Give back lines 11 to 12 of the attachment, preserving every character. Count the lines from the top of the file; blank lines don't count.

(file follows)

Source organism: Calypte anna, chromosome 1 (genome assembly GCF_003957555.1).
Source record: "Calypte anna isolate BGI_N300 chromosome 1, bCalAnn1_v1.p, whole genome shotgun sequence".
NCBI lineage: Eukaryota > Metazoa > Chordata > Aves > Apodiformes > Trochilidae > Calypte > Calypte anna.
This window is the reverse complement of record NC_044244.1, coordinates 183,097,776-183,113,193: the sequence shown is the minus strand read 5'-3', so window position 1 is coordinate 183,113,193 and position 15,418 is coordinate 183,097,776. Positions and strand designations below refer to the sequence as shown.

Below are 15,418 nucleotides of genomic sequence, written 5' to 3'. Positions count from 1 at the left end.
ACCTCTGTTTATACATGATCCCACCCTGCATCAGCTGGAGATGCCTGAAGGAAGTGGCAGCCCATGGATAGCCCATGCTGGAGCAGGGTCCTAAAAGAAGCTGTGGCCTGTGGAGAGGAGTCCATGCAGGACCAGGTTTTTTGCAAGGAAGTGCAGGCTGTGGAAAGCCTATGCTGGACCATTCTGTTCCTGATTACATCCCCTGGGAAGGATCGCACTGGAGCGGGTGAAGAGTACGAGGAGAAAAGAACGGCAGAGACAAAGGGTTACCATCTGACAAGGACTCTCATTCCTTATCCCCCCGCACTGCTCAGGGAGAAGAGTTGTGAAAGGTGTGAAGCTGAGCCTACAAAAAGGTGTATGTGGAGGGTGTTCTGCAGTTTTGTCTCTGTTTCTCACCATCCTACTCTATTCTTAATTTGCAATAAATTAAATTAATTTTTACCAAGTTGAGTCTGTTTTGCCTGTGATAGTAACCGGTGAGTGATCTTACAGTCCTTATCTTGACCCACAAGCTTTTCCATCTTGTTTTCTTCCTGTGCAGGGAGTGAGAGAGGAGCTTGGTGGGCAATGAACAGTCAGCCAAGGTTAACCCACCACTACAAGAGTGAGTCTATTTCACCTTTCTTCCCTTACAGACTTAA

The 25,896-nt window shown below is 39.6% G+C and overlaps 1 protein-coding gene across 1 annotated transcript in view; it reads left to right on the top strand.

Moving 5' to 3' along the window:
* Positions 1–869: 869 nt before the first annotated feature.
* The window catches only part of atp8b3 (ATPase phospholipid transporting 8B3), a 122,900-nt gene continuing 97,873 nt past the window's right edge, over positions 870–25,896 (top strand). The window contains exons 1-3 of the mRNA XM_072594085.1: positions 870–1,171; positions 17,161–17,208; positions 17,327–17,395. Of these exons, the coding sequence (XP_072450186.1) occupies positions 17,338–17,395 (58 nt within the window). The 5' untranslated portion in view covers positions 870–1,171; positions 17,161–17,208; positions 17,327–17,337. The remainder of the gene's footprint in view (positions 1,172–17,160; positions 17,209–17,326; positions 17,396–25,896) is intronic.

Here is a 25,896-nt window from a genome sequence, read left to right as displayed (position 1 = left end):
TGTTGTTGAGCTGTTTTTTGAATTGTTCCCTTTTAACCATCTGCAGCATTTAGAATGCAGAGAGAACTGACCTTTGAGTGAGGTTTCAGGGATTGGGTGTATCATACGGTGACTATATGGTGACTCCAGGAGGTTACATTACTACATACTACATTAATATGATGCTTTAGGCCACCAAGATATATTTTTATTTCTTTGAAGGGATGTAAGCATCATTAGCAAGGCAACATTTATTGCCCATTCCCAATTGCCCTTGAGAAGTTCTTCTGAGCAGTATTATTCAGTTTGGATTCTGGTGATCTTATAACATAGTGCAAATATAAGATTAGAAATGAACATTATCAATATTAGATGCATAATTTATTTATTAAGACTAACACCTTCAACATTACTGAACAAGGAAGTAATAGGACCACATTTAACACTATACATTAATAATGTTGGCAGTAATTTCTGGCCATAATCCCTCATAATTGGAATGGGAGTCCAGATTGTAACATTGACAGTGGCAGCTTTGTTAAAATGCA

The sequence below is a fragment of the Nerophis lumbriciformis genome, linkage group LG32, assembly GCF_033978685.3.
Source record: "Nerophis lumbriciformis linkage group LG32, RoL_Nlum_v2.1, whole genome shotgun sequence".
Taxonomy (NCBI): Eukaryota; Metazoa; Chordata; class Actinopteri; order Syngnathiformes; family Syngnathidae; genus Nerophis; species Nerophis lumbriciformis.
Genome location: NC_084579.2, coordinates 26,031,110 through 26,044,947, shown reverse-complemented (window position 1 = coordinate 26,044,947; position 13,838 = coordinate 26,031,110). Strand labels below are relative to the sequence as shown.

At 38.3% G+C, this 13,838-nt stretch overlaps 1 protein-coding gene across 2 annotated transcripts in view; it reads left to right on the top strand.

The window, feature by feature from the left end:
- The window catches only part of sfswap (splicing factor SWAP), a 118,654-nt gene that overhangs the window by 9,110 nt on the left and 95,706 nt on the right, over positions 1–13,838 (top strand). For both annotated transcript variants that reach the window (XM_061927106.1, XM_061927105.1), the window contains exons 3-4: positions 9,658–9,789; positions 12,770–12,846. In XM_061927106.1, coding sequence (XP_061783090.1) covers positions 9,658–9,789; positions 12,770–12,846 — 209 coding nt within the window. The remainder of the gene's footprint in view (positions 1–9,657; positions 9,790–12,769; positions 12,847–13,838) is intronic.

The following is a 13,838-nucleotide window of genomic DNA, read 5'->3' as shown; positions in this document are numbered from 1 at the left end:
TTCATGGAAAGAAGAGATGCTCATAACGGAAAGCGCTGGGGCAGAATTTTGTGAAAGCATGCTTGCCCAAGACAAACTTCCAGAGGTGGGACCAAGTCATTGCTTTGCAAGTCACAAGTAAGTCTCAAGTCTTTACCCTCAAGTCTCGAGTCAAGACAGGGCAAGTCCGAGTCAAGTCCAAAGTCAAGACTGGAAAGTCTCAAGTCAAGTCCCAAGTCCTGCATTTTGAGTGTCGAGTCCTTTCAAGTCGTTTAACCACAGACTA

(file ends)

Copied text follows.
Here is a 25,896-nt window from a genome sequence, read left to right as displayed (position 1 = left end):
TGTTGTTGAGCTGTTTTTTGAATTGTTCCCTTTTAACCATCTGCAGCATTTAGAATGCAGAGAGAACTGACCTTTGAGTGAGGTTTCAGGGATTGGGTGTATCATACGGTGACTATATGGTGACTCCAGGAGGTTACATTACTACATACTACATTAATATGATGCTTTAGGCCACCAAGATATATTTTTATTTCTTTGAAGGGATGTAAGCATCATTAGCAAGGCAACATTTATTGCCCATTCCCAATTGCCCTTGAGAAGTTCTTCTGAGCAGTATTATTCAGTTTGGATTCTGGTGATCTTATAACATAGTGCAAATATAAGATTAGAAATGAACATTATCAATATTAGATGCATAATTTATTTATTAAGACTAACACCTTCAACATTACTGAACAAGGAAGTAATAGGACCACATTTAACACTATACATTAATAATGTTGGCAGTAATTTCTGGCCATAATCCCTCATAATTGGAATGGGAGTCCAGATTGTAACATTGACAGTGGCAGCTTTGTTAAAATGCA